Memory Underclock question

Hi folks,

quick question on the risks/plausibility of 'underclocking' memory, or more specifically using memory of a higher spec than a motherboard officially supports.

I've just upgraded/re-built two 'new' systems and find I have more than enough spare parts left over to put together a more than competent back-up desktop system. My question/concern is I have a motherboard (GIGABYTE GA-P45T-ES3G {spec}) left over that only officially supports up to DDR3 1600 memory. My spare RAM is 4x2GB G-skill 2200.

I've used this RAM in another Gigabyte motherboard (X58A-UD5) that officially supported up to DDR3 2200. It only recognized it as 1066, however, and I had some trouble getting it to run anywhere close to 2200, eventually sticking at a stable/adequate 1600 after some tweaking and rigorous exercise of the CMOS reset button.

While I realize it's a gamble, I'm curious what opinions are on the likelihood of the GA-P45T above recognizing and being able to run the 2200 RAM at 1600? Am I correct in assuming the worst case is it won't POST/boot, and/or will produce irregular BSODs, or is it relatively like to be stable at the lower frequency? Any advice/experience is much appreciated. I won't get to test this till the weekend as the parts are 500 miles apart :sarcastic:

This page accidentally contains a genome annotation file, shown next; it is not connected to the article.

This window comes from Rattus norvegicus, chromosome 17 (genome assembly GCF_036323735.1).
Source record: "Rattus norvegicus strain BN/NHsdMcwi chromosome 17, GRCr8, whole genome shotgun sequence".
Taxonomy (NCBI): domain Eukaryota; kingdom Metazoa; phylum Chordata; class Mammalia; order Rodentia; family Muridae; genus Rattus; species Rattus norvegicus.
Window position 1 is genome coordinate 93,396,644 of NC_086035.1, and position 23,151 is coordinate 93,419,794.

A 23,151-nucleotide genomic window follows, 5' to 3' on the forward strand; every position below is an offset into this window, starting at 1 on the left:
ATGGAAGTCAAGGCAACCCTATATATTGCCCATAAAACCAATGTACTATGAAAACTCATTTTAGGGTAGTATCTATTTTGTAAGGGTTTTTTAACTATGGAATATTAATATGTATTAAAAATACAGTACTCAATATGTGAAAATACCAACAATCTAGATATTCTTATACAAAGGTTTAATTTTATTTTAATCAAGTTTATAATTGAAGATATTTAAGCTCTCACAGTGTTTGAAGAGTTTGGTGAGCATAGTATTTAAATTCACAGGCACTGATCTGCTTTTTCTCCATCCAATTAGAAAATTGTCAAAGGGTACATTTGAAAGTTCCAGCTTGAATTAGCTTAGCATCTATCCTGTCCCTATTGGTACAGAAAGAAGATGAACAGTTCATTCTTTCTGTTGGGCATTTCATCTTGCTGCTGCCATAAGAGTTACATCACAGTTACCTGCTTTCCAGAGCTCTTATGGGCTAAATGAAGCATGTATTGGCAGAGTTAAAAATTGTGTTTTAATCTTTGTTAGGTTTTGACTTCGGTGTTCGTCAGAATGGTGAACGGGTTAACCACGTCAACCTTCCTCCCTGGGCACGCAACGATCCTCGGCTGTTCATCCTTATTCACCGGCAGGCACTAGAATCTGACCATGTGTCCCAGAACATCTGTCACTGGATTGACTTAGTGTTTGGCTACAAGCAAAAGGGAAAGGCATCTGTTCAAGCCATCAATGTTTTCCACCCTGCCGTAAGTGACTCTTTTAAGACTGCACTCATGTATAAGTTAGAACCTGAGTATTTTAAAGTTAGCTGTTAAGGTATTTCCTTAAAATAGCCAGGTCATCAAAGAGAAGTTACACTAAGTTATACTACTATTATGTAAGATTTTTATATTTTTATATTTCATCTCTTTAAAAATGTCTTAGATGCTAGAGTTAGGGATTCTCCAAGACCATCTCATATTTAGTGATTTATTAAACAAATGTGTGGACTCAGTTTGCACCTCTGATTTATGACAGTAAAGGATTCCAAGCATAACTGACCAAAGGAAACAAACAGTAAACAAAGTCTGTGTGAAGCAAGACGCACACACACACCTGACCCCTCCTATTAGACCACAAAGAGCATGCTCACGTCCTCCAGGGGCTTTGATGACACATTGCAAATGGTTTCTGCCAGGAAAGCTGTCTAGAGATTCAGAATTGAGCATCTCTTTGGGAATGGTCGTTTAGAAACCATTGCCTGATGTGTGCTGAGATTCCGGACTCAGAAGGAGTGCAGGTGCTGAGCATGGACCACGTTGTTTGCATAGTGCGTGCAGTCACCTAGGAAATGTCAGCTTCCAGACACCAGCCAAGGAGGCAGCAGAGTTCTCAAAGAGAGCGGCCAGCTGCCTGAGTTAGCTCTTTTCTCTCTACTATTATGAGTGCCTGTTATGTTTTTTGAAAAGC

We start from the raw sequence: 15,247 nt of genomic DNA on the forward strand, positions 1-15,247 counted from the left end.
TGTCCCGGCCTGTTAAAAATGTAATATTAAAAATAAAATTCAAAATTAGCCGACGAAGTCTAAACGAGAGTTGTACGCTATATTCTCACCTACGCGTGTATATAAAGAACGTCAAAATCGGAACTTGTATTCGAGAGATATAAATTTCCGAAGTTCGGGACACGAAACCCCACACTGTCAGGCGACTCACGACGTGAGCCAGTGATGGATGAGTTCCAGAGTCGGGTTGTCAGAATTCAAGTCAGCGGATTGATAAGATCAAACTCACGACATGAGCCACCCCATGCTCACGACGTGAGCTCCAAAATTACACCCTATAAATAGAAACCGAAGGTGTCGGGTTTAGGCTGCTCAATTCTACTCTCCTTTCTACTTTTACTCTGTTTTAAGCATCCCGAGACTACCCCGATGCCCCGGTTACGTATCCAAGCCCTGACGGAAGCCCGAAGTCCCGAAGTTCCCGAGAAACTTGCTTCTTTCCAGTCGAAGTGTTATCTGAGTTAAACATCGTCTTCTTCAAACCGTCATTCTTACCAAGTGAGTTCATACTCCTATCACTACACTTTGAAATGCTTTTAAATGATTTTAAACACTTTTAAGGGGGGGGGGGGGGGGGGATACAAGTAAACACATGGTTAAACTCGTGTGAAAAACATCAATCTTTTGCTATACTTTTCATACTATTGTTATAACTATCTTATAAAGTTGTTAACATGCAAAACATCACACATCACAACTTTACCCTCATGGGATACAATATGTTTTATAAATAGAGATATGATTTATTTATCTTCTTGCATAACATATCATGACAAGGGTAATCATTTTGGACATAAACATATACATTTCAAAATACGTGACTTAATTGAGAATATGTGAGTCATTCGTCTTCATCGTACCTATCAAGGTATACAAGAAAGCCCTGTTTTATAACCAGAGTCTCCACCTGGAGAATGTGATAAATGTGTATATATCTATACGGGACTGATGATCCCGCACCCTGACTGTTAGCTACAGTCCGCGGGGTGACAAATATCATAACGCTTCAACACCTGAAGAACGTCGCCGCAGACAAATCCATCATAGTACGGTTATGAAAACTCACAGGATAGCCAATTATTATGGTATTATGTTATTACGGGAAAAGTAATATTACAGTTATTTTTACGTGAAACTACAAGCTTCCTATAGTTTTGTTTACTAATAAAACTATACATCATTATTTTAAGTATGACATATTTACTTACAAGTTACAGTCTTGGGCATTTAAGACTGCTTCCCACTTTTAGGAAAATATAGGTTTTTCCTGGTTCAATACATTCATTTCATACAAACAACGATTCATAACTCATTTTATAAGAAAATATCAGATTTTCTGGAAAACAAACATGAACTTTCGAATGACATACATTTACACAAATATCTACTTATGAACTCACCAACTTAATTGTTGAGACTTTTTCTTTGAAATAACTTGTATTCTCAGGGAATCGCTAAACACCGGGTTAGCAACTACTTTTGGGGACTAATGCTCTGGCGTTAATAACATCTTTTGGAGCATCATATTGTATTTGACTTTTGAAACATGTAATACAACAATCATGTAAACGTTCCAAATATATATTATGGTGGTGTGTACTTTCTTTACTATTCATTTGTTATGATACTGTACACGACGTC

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More about memory underclock question
  1. You should be ok running the 2200 at 1600; run memtest and check for errors.
  2. Best answer
    It is fine to use memory under it's rated level. Most memory modules come right off of the same assembly line, and are then binned for specific useage depending on what the chips will tollerate. The better chips will go into high spec units, and the worse ones will go in low spec units, but technically it is all the same stuff inside. You can always run slower, it is the running faster that tends to cause problems.

    I would look out for voltages. Some of the new ram is very low voltage, just make sure that it matches what your mobo will put out.

    If the memory is not wanting to work at the spec that it is supposed to then I would go for an RMA as it may have other issues.
  3. Okay - thanks for the information guys. I'll put this together on Friday and we'll see if I hit any problems.
  4. Best answer selected by 9-Ball.
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